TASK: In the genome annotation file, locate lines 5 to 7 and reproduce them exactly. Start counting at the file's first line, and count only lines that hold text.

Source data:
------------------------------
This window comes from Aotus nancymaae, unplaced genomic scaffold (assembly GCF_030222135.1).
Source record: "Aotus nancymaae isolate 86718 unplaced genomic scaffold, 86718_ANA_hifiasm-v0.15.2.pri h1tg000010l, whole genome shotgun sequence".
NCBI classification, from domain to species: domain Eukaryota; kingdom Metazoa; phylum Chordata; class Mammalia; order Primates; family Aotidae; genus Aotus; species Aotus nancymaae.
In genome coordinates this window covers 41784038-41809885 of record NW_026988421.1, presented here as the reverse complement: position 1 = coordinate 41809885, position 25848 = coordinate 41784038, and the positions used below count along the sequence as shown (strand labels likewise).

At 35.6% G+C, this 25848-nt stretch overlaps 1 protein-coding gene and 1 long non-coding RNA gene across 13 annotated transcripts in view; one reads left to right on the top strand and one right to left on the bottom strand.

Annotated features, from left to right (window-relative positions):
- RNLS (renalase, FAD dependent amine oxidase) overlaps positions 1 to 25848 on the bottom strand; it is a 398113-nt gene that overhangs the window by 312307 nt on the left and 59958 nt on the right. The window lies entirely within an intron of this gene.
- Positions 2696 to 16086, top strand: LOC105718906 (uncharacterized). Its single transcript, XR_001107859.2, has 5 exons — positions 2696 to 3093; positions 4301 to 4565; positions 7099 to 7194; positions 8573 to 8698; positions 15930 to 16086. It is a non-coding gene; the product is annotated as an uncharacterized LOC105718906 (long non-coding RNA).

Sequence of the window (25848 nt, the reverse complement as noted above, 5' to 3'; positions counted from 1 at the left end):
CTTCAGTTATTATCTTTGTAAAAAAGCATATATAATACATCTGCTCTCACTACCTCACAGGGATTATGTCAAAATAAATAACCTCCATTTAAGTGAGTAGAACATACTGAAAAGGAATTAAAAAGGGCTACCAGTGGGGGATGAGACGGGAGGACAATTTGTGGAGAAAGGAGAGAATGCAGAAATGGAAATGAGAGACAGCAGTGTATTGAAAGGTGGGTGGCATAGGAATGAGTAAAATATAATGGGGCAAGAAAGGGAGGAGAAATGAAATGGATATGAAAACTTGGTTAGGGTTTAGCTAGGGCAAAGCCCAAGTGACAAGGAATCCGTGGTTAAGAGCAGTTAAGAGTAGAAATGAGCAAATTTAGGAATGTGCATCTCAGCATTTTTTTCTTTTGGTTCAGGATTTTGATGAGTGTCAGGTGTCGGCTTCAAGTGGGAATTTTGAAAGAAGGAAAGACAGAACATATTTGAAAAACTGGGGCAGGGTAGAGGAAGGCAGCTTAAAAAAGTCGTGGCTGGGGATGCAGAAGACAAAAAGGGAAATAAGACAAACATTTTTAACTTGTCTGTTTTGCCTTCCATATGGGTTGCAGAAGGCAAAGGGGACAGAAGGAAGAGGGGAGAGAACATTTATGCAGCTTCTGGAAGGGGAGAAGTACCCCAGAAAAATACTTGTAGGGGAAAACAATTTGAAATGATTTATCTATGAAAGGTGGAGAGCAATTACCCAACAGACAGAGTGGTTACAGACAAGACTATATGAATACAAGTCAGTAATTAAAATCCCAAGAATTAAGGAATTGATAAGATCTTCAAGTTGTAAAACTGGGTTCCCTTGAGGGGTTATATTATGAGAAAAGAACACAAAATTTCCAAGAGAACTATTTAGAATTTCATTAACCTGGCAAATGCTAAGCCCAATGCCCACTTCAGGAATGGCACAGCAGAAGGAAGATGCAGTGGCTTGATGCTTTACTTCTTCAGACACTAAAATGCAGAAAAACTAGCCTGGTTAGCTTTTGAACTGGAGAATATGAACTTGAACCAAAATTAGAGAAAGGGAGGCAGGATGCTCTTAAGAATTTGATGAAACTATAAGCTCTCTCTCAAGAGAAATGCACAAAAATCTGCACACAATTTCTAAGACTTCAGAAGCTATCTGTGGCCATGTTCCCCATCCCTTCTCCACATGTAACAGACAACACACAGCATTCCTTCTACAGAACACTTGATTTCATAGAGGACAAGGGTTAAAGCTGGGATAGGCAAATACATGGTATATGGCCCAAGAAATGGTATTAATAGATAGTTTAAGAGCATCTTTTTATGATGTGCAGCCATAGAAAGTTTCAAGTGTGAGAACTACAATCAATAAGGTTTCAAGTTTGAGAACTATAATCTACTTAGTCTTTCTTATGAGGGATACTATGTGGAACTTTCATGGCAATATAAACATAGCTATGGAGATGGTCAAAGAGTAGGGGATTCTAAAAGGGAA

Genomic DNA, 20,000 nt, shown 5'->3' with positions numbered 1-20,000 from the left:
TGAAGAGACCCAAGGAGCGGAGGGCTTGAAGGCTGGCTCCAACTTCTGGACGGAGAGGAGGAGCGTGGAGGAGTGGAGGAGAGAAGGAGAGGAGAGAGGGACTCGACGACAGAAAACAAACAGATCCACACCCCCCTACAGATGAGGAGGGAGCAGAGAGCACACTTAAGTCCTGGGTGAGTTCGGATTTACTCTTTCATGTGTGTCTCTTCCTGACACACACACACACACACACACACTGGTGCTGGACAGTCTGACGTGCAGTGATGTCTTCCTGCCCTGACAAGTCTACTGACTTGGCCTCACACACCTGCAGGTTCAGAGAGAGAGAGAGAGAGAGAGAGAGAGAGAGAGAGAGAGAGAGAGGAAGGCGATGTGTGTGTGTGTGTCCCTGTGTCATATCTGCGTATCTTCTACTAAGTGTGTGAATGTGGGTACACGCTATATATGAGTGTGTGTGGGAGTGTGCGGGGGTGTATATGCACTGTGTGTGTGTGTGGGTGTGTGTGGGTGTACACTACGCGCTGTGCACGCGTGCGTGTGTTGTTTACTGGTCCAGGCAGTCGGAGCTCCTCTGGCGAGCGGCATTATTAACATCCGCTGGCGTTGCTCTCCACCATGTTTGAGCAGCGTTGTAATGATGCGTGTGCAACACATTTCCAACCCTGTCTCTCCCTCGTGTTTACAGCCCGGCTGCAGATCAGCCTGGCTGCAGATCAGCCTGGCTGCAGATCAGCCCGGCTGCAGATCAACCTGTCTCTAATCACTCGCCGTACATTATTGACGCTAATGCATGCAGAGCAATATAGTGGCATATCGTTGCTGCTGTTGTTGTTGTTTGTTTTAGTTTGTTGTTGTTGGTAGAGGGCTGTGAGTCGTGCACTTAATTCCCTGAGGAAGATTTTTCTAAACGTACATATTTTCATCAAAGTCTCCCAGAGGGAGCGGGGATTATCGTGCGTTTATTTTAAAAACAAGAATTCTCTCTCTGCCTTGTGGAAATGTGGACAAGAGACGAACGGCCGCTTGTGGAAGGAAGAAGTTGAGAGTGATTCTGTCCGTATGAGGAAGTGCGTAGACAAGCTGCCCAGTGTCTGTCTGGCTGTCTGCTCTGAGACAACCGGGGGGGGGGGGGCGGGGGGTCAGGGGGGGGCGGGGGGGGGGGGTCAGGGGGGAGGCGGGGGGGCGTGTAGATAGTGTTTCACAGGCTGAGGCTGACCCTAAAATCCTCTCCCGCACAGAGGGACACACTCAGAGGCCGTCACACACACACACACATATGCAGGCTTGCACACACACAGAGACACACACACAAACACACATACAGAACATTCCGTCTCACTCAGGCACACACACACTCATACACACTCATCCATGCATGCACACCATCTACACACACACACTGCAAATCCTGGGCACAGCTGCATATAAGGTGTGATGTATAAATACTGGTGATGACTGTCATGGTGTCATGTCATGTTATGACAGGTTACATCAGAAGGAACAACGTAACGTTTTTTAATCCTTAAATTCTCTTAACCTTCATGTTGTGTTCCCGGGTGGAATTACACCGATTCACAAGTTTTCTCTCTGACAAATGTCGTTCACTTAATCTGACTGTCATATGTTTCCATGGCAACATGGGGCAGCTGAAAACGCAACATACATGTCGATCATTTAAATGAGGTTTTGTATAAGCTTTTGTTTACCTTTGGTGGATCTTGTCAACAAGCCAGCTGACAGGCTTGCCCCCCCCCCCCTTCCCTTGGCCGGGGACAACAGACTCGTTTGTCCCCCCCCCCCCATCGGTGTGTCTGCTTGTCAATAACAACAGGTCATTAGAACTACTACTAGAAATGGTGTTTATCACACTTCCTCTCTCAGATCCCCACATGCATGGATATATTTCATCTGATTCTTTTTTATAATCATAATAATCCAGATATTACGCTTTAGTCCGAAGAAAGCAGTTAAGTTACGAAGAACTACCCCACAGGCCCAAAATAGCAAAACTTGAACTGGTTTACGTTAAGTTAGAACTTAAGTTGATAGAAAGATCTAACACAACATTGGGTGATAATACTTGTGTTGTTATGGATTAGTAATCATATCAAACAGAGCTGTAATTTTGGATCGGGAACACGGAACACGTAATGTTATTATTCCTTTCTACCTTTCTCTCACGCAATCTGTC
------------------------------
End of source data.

At 35.6% G+C, this 25848-nt stretch overlaps 1 protein-coding gene and 1 long non-coding RNA gene across 13 annotated transcripts in view; one reads left to right on the top strand and one right to left on the bottom strand.

Annotated features, from left to right (window-relative positions):
- RNLS (renalase, FAD dependent amine oxidase) overlaps positions 1 to 25848 on the bottom strand; it is a 398113-nt gene that overhangs the window by 312307 nt on the left and 59958 nt on the right. The window lies entirely within an intron of this gene.